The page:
MUMS in a deprived east London borough have hailed a “victory” in their housing campaign after it was announced homeless people would be moved into the flats they occupied in protest at “social cleansing” earlier this month.
In a sensational U-turn, Mayor of Newham Sir Robin Wales said council homes on the threatened Carpenters Estate in Stratford would be made available next week for borough residents on the council’s waiting list.
The Labour mayor had previously dismissed the Focus E15 Mothers — a group of women who began fighting for social housing when they were booted out of a hostel — as “trots.”
The news came as angry residents of the Cressingham Gardens estate in south London prepare to march to Lambeth Town Hall today in protest at the planned “redevelopment” of their estate, riding on a wave of protests against gentrification.
In an article for the Newham Recorder, Mr Wales blamed Newham’s housing shortage on government cuts.
“Since the council regained possession of the illegally occupied block, officers have been carrying out repairs to make the homes safe and suitable for families to move in as soon as possible.”
But the arrogant mayor said he would still redevelop Carpenters to “provide much needed mixture of housing and tenancies as well as jobs and community space.”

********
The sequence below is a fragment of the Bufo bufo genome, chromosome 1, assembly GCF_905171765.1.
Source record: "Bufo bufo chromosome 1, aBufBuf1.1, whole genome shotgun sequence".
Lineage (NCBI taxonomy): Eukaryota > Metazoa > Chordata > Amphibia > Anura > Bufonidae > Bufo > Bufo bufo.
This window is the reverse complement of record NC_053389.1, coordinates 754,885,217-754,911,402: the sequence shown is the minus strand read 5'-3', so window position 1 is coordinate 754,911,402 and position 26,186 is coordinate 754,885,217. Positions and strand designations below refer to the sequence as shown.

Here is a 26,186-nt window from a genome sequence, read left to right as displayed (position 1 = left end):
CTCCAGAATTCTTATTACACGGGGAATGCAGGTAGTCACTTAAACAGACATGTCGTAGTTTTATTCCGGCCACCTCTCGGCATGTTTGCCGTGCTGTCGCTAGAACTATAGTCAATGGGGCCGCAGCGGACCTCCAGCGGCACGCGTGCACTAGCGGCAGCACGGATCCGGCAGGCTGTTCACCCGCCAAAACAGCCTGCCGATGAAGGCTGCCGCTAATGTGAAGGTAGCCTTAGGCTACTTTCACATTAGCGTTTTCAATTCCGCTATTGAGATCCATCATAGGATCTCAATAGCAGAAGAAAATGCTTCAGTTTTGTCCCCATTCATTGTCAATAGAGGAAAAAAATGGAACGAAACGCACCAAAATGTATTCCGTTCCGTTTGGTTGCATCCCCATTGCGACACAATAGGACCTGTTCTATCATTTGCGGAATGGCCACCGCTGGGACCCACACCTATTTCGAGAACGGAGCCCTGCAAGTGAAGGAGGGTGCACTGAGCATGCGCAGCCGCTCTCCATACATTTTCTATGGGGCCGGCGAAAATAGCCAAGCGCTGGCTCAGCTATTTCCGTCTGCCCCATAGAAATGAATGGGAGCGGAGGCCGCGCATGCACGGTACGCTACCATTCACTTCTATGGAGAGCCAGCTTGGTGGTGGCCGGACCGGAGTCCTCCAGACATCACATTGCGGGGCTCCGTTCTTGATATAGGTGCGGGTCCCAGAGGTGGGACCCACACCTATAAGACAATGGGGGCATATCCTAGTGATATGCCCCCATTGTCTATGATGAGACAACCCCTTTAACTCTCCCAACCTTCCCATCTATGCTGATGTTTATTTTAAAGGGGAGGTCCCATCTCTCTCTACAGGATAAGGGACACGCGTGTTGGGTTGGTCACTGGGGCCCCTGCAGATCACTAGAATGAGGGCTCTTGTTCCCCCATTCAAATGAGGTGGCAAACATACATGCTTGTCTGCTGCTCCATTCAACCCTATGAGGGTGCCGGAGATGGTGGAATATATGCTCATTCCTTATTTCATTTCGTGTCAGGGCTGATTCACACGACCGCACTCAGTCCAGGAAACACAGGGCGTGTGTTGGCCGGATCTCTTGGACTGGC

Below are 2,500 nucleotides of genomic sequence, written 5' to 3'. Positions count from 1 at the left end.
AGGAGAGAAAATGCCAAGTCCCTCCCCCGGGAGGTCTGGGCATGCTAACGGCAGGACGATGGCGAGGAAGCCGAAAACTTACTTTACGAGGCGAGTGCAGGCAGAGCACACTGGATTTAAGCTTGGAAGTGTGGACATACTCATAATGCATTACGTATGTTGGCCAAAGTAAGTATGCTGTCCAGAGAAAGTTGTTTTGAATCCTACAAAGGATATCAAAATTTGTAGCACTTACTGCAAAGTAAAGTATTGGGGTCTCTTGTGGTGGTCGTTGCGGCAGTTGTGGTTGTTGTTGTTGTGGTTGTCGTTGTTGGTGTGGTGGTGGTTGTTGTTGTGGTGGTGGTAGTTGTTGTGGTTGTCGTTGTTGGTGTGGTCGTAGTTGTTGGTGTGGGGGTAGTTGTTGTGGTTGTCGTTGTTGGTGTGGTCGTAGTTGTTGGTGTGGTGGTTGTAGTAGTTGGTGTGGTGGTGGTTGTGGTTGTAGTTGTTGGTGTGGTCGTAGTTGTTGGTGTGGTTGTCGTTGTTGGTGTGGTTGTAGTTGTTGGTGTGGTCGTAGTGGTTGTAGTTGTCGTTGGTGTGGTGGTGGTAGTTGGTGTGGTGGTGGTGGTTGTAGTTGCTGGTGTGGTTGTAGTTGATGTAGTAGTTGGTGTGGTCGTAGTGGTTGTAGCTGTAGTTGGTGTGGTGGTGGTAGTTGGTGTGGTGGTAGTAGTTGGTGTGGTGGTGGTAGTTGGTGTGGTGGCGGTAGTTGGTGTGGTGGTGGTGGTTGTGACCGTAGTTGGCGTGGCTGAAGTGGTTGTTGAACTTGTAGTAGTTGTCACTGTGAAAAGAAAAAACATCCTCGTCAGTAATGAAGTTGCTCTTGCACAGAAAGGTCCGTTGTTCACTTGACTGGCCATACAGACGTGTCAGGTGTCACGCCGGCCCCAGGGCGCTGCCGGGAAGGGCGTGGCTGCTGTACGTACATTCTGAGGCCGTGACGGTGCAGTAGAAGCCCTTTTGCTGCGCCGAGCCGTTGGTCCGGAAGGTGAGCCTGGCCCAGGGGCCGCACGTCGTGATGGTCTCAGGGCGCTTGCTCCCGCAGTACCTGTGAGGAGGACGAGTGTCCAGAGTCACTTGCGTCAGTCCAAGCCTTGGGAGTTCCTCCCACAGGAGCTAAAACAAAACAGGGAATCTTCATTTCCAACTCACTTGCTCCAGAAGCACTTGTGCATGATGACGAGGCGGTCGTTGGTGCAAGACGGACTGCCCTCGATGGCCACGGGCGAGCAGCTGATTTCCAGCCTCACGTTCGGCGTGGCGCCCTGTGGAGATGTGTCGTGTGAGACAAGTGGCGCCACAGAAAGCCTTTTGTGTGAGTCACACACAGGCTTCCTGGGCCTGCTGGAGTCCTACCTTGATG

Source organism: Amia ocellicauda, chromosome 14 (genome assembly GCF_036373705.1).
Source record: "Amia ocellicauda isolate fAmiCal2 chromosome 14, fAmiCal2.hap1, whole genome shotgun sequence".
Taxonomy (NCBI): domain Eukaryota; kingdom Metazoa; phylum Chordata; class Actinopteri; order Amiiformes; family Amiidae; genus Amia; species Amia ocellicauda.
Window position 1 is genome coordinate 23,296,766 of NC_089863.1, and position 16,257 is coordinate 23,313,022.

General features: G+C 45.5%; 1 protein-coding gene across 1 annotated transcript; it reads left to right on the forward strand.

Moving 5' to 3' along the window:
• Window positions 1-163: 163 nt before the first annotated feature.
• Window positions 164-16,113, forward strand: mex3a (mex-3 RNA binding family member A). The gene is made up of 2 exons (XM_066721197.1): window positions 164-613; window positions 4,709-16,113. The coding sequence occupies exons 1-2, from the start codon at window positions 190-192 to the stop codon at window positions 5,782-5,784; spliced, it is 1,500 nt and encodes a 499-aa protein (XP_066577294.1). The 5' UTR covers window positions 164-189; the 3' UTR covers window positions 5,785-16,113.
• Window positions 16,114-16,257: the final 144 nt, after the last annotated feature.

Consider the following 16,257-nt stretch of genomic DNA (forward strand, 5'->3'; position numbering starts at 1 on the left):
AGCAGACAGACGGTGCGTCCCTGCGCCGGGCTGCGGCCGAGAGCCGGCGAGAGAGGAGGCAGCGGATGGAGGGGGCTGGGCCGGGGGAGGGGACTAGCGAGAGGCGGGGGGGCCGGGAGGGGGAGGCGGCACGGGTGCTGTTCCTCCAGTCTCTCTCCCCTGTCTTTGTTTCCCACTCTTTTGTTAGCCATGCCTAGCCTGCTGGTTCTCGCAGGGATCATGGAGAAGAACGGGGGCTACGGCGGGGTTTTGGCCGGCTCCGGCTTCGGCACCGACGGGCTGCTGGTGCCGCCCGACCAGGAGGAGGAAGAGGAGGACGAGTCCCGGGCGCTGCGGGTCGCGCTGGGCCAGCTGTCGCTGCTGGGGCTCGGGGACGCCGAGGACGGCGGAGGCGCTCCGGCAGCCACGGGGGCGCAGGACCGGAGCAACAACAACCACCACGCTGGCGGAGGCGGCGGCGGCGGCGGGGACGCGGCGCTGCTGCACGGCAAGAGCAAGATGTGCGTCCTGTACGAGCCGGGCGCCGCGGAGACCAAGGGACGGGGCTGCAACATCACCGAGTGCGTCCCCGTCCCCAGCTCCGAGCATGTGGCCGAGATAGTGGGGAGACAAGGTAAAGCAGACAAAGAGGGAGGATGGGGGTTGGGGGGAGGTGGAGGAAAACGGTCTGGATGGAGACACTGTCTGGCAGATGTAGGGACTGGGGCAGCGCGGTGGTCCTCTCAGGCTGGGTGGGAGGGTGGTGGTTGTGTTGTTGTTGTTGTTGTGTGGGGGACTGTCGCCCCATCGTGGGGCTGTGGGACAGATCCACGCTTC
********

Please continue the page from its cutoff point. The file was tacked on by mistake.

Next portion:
Focus E15 campaigner Sam Middleton told the Star: “It’s good that people are being rehoused but it’s only temporary — and in the long run they still want to knock the estate down.
“We’ve got the keep the pressure up. If they can open up 40 homes on the estate to rehouse people, why can’t they open up them all?”
The Focus E15 Mothers were initially told they would have to move to cheaper accommodation outside London. The borough’s North Korea-style council — with all 60 seats occupied by Labour members — first touted plans to knock down hundreds of homes on the Carpenters Estate and build a £1 billion campus for University College London on the site.
At Cressingham Gardens, a low-rise estate built by renowned architect Ted Hollamby, residents are concerned little or no social housing will be provided on the redeveloped site.
Housing campaigners will take their banners and petitions on the TUC’s Britain Needs a Payrise demo in London today.